The calm before the storm?

At the start of the pandemic, TPR was quick off the mark to publish funding and investment guidance for trustees. It subsequently updated this in June, to reflect its view of the impact of the ongoing crisis on pension schemes and to provide further detail on how it was continuing to support schemes in these challenging times.

On 5 August, TPR followed up its guidance with a blog explaining what DB trustees “can expect from the regulator and how to prepare as the economic impact of the coronavirus continues to hit schemes and sponsoring employers”. At that time, TPR had received 108 revised recovery plans. Of these, almost 86% involved an agreement to defer deficit repair contributions (“DRCs”). The majority were from small schemes and sectors under increased strain such as the manufacturing, retail and airline industries. TPR “expects more COVID-linked insolvencies in the autumn and during 2021 and more companies to be looking at restructuring”.

Trustees “should be open to reasonable requests from an employer in distress but must make an informed decision if it’s in members’ best interests to agree”. Appropriate mitigation (such as the employer ceasing distributions and possible security) should also be sought.

In restructuring situations, TPR’s supervision teams “will expect trustees to have a robust plan, which may include bolstering the expertise of the trustee board and seeking professional advice”. Trustees may need to look beyond their usual advisers and not just to their covenant advisers, as understanding their scheme’s position and options during restructuring and insolvency will be key. They should keep on top of potential conflicts and maintain clear records of their decisions.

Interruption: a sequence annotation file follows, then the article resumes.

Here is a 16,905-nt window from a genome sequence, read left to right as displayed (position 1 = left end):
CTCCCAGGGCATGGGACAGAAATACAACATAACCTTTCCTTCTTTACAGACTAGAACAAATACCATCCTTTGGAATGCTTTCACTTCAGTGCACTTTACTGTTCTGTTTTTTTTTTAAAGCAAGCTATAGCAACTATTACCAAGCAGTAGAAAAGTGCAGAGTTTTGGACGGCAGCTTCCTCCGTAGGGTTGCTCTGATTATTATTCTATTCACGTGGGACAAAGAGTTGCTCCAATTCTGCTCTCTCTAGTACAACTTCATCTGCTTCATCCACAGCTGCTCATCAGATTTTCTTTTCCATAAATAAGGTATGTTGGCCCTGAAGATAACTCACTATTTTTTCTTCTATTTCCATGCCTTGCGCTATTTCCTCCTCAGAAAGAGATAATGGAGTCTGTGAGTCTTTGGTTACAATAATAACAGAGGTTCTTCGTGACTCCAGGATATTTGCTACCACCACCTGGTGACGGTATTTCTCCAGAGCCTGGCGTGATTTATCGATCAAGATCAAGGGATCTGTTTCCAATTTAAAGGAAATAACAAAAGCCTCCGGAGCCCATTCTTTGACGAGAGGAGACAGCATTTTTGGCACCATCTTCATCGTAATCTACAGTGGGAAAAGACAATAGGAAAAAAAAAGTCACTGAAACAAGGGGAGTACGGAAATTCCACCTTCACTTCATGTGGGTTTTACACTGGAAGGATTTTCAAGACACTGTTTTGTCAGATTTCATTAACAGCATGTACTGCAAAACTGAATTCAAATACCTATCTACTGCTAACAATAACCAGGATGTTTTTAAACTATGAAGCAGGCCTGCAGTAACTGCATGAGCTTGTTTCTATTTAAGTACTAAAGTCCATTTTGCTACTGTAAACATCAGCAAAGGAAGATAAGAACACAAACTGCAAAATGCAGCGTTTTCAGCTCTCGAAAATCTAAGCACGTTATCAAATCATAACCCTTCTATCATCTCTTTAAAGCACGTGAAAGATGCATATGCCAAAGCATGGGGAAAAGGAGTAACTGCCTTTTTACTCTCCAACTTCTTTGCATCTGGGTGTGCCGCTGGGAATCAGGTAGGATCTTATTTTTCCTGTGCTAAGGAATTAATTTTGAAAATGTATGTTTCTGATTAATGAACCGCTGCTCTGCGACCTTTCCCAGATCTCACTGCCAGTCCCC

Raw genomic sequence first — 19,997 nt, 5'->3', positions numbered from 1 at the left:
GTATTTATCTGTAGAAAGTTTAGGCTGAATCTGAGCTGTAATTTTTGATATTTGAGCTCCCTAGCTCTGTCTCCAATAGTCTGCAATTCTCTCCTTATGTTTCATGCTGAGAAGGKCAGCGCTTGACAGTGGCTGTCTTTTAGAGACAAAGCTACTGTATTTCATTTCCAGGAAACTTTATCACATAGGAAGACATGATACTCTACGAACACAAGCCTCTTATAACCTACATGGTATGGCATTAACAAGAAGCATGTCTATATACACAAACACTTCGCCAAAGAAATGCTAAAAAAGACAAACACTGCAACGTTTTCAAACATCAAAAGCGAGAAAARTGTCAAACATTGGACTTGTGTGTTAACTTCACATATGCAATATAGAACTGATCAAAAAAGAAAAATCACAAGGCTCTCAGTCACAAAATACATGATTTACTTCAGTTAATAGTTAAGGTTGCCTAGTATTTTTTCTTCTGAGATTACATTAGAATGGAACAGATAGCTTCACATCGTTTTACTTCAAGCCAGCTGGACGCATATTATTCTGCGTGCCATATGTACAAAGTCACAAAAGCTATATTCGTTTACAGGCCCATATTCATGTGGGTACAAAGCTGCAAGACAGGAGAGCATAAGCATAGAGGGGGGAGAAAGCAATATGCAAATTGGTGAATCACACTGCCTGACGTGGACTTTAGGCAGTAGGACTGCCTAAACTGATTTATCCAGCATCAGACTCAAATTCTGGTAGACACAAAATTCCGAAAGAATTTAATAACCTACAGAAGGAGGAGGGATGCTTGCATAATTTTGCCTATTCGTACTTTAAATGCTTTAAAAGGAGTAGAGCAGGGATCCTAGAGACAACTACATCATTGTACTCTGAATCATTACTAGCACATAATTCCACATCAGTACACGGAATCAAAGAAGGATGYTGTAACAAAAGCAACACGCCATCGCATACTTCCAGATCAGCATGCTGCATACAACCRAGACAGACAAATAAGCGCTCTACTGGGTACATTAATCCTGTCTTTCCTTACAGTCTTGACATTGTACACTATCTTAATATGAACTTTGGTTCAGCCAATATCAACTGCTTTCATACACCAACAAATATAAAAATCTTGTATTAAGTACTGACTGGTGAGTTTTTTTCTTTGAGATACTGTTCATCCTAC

What might be coming next – and what should trustees do?

To date, our experience of the fallout from the pandemic has broadly mirrored TPR’s statistics. We have not seen an avalanche of sponsoring employer insolvencies or DRC deferral requests. This points towards the apparent success of the CJRS and other steps taken by government to mitigate the impact of the pandemic. However, in the absence of further state intervention, our expectation is that this period of relative calm is unlikely to continue.

Recognising this, we understand that TPR will shortly be writing to the trustees of all DB schemes to reiterate warnings that they should be alert for signs of employer distress (such as profit warnings, credit downgrades or debt refinancing) to prevent scheme members getting a raw deal from hastily arranged business rescues.

As sponsoring employers come under more strain as a result of the ongoing pandemic, our view is that trustees could find themselves under mounting pressure from employers to accept contributions that are insufficient to keep funding levels from sliding backwards.

Given the speed at which distressed employer scenarios can unfold, it is important that trustees take steps to prepare now. As a first step, they should ensure they understand their rights, powers and obligations as trustees. Early engagement with the employer is also key (don’t wait until things go wrong)!

Trustees should have processes in place (including lining up relevant advisers) to monitor the strength of their sponsoring employer’s business and that they have access to all relevant employer information, such as cash flow analysis, details of loan facilities and management accounts.

Where possible, trustees should also work with their sponsoring employers to agree a mechanism by which the employer will notify them of potentially material financial events (such as the issuance of new debt, repayment of debt, changes to lending terms, granting of legal charges or other security, as well as any planned business acquisitions or disposals).

Taking these steps now should ensure that, in the event of a distressed employer scenario, trustees are well placed to secure equitable treatment for their scheme and that they have a seat at the table to influence creditor discussions.


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